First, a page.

In the first part of my Branch-Per-Feature (BPF) series, I talked about why you would want to use a source control strategy like BPF – what circumstances would warrant such a strategy, what problems it solves, and a little bit of the cost involved.
I had originally intended to combine the strategy and theory of how to do Branch-Per-Feature into a single post, for my second entry. However, after fleshing out most of the How (Theory) and half of the What and When (Strategy) sections, I decided that the information represented by these two concepts was distinct enough, and large enough, to warrant separate articles. So, this time around, I’m going to walk through the high level, somewhat source control agnostic theory on how to do branch per feature.
For the remainder of this article, I am going to use the word “feature” to represent any work that warrants it’s own branch. This will include features, user stories, bugs, or any other breakdown of work that you may use. The point is not to say that other breakdowns are not correct or valid, but to simplify the language and explanations throughout the explanations.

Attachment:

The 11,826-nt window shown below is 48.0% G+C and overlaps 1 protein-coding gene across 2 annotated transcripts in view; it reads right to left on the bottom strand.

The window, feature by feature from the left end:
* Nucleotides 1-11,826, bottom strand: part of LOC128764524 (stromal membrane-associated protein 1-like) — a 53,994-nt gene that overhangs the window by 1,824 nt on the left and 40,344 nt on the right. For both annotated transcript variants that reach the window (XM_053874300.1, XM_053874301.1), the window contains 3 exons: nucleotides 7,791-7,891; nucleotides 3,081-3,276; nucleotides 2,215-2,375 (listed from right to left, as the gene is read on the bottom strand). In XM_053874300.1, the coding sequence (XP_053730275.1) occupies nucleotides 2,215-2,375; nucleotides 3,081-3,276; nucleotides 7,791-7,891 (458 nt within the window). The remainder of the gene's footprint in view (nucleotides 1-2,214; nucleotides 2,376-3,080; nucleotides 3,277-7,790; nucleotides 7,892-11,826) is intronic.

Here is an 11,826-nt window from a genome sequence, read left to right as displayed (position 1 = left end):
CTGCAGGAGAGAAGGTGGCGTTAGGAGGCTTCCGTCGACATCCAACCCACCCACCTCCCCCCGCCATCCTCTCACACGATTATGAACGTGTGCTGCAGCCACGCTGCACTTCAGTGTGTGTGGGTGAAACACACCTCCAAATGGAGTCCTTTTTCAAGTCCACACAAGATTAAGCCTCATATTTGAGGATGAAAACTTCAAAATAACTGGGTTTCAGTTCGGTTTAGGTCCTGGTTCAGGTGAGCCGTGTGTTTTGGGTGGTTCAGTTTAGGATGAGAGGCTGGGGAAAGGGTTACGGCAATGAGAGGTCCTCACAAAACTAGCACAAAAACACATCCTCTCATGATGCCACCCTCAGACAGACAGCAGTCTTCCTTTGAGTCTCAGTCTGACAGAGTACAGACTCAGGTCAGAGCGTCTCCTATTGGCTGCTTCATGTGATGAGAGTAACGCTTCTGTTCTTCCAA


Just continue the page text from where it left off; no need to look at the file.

The next post will cover the strategy of when to branch and merge what.
Branching Your Feature
Creating the branch is the most basic part of the Branch-Per-Feature process. At the point in time that work starts, you create a branch from your main line of development – typically, the trunk or master (which I will call “source”, for the remainder of the article). For example, if we are starting on Feature #12 (F12) right now, we would create a branch for it. The team working on F12 will do all of the work for it on this branch.